Plans to downgrade an award-winning neonatal unit have been branded a “monumental mistake” ahead of a discussion by MSPs.
Over 12,000 people have now backed a campaign urging the Scottish Government to rethink plans to downgrade University Hospital Wishaw’s neonatal intensive care unit (NICU).
The Scottish Government are currently considering recommendations to consolidate intensive neonatal care into three large units in Glasgow, Edinburgh and Aberdeen.
This would result in the downgrading of multiple units currently carrying out the specialist care to some of the country’s most vulnerable babies from a level three to level two.
A motion by Scottish Labour’s Jackie Baillie calling for a reversal of the plans will now be debated in parliament.
Parents who gave birth at the Wishaw unit hope the debate will be an opportunity for their stories to be heard.
The petition was launched by Lynne McRitchie who gave birth at the unit in 2019 to her son Innes, who was four months premature.
Despite being born just two days after the threshold at which life support is commonly offered, Innes is now a “thriving” four-year-old and Lynne believes he “would not have survived” if he had been transferred to another hospital.
Speaking to STV News ahead of the debate, she said: “I hope that Wednesday’s meeting can bring some humanity to the discussion.
“My worry is that the Scottish Government will see this as a done deal and I really hope they take the time to reflect on this.
“I hope it is a chance for the government to reconsider if they have got this right.”
The Wishaw ward, which is currently a level three unit, would become a level two facility under plans by the Scottish Government.
The changes would impact other areas as well as Wishaw, including Ninewells in Dundee and Victoria Hospital in Kirkcaldy, Fife.
Ms McRitchie said she remains concerned that families with vulnerable babies will be forced to travel far distances and end up out of pocket with accommodation costs to be near city hospitals.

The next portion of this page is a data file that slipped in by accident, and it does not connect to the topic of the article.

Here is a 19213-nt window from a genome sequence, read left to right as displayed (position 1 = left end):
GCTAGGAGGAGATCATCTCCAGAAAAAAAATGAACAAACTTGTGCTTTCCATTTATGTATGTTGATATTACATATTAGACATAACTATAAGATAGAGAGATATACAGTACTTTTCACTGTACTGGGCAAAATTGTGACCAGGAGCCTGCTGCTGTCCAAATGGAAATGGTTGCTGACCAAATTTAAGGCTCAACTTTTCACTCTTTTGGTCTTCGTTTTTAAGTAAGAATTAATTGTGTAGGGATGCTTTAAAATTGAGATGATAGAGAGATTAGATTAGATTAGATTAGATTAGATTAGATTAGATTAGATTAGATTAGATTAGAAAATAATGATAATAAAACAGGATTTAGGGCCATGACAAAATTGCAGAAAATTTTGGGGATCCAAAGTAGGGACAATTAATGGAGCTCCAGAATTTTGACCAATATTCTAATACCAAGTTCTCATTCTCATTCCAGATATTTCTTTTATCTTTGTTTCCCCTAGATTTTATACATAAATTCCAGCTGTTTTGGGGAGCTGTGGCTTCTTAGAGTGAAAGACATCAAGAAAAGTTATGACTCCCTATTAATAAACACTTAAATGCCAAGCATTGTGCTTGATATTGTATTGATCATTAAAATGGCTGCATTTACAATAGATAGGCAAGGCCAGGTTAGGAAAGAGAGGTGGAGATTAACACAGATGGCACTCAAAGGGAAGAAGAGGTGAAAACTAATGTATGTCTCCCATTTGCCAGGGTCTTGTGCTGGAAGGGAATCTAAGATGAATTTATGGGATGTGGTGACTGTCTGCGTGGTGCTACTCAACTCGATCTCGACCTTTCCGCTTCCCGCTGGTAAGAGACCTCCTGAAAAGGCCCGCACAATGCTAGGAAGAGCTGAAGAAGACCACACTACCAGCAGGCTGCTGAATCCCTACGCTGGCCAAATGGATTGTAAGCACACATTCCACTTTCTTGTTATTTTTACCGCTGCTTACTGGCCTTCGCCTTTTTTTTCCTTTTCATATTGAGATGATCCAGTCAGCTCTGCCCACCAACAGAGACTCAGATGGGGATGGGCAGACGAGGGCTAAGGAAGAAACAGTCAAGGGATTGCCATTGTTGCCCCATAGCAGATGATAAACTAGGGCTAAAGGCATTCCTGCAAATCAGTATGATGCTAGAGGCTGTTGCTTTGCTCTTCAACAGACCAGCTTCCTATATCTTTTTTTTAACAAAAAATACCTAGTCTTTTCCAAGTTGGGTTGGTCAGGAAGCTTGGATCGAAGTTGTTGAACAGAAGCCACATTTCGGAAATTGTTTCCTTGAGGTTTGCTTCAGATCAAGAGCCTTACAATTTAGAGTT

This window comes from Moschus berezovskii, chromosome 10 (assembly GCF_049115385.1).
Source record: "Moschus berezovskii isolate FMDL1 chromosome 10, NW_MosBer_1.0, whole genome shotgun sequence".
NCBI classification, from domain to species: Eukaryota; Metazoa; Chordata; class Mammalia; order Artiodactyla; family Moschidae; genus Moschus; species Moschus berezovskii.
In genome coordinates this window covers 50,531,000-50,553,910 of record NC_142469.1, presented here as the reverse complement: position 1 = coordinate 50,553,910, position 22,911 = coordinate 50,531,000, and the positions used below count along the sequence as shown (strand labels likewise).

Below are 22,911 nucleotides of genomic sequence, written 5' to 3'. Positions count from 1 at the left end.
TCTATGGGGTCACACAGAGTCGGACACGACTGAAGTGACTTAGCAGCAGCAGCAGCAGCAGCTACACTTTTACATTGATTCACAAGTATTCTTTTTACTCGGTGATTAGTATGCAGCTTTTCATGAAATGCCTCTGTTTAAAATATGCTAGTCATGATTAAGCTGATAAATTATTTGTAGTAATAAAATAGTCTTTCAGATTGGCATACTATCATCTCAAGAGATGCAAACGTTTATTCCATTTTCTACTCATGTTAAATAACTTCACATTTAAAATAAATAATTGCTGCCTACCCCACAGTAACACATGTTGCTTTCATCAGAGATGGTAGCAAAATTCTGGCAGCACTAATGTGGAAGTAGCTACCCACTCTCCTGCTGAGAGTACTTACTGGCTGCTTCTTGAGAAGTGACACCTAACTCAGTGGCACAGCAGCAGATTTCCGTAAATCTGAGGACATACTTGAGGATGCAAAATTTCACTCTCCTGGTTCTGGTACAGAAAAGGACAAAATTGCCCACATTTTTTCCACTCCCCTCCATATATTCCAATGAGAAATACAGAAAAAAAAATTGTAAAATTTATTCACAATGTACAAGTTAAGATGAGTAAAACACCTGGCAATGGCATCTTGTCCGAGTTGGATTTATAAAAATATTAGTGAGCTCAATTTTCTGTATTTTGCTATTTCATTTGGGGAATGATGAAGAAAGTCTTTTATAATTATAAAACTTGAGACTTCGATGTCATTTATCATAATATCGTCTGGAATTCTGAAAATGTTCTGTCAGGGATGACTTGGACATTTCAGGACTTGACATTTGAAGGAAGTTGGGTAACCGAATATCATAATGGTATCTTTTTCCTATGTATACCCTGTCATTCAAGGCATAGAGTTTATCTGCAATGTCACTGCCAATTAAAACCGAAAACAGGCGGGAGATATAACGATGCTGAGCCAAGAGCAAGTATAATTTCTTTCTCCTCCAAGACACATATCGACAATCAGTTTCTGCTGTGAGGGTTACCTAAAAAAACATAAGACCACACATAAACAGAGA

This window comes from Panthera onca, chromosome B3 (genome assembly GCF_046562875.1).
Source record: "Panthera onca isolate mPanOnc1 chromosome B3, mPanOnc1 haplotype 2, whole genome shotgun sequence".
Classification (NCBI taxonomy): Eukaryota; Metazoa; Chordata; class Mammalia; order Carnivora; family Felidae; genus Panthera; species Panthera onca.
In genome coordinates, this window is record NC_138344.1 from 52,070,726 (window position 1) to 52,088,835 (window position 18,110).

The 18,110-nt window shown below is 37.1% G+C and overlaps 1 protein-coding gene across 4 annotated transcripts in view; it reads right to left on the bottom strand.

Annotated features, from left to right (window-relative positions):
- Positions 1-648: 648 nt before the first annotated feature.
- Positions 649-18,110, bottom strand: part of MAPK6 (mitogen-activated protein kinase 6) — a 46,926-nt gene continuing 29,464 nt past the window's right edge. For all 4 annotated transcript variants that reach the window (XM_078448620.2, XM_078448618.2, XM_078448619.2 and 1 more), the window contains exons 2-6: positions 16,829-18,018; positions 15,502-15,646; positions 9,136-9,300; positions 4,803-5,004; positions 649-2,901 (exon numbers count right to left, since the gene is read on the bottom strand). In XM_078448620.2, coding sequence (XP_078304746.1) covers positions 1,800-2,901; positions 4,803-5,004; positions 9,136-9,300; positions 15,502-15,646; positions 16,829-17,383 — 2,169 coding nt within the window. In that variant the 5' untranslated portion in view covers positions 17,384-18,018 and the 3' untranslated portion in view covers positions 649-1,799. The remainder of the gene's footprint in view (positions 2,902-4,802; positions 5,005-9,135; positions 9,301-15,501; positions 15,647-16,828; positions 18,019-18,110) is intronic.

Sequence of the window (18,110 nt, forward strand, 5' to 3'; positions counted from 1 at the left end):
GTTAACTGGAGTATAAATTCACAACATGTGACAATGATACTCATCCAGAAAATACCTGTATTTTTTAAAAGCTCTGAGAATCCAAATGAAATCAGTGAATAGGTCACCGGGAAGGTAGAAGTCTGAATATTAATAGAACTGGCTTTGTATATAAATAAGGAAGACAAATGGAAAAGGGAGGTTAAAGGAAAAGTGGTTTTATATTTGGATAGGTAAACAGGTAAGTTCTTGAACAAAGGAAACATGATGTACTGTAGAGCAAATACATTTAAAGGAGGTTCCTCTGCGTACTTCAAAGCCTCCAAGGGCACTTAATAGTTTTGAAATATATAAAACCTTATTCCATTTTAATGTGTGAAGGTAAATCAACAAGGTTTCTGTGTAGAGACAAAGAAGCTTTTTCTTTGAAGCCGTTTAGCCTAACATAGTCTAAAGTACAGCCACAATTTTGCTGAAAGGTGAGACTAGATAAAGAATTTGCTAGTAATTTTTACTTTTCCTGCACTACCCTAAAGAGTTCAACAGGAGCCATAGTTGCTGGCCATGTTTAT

She said: “They talk about keeping mums and babies together and maintaining family support, but the implementation plan undermines all of that.”
The fears have been echoed by Jackie Baillie MSP, Scottish Labour’s spokesperson on health and social care.
She told STV News: “The decision to downgrade neonatal at Wishaw is a monumental mistake.
“This award winning vital service has looked after hundreds of poorly children and the idea of services being centralised will only lead to more strain on families.
“Scottish Labour is calling on the SNP government to abandon its unfair and damaging plans and to maintain the level three status of the Wishaw Neonatal unit.”
Central Scotland MSP Monica Lennon has also called for the plans to be reversed and has been supporting families in the campaign.
She told STV News: “I have had some really insightful conversations with mums and families as well as people who work at the unit.
“I think many of the staff at the unit also feel very in the dark about all of this.
“Hopefully with the speaking time for MSPs we can amplify the experiences of families who have not been consulted.
“Ultimately we do not want this to happen. The staff work so hard to give babies the best possible chance to thrive. Just on a human level, the stories I have heard have been really, really moving.
“A main concern is that families are going to have to travel long distances and this could mean separation.”
Judith Park, NHS Lanarkshire director of acute services, previously told STV News that the health board were “extremely disappointed” in the decision.
She added: “We accept the recommendations of the Best Start report for a new model of neonatal intensive care and will work alongside Scottish Government, staff within our neonatal unit at University Hospital Wishaw and the local population on the next steps following this announcement.
“Our dedicated staff will remain committed to providing the highest standard of neonatal care to babies and families in Lanarkshire.”
The Scottish Government previously said units such as Wishaw will continue to provide “a level of neonatal intensive care” and that “the decision to move to three national Neonatal Intensive Care Units has been made in line with strong evidence and advice from expert clinicians that specialist care will deliver improved outcomes for the smallest and sickest babies born in Scotland”.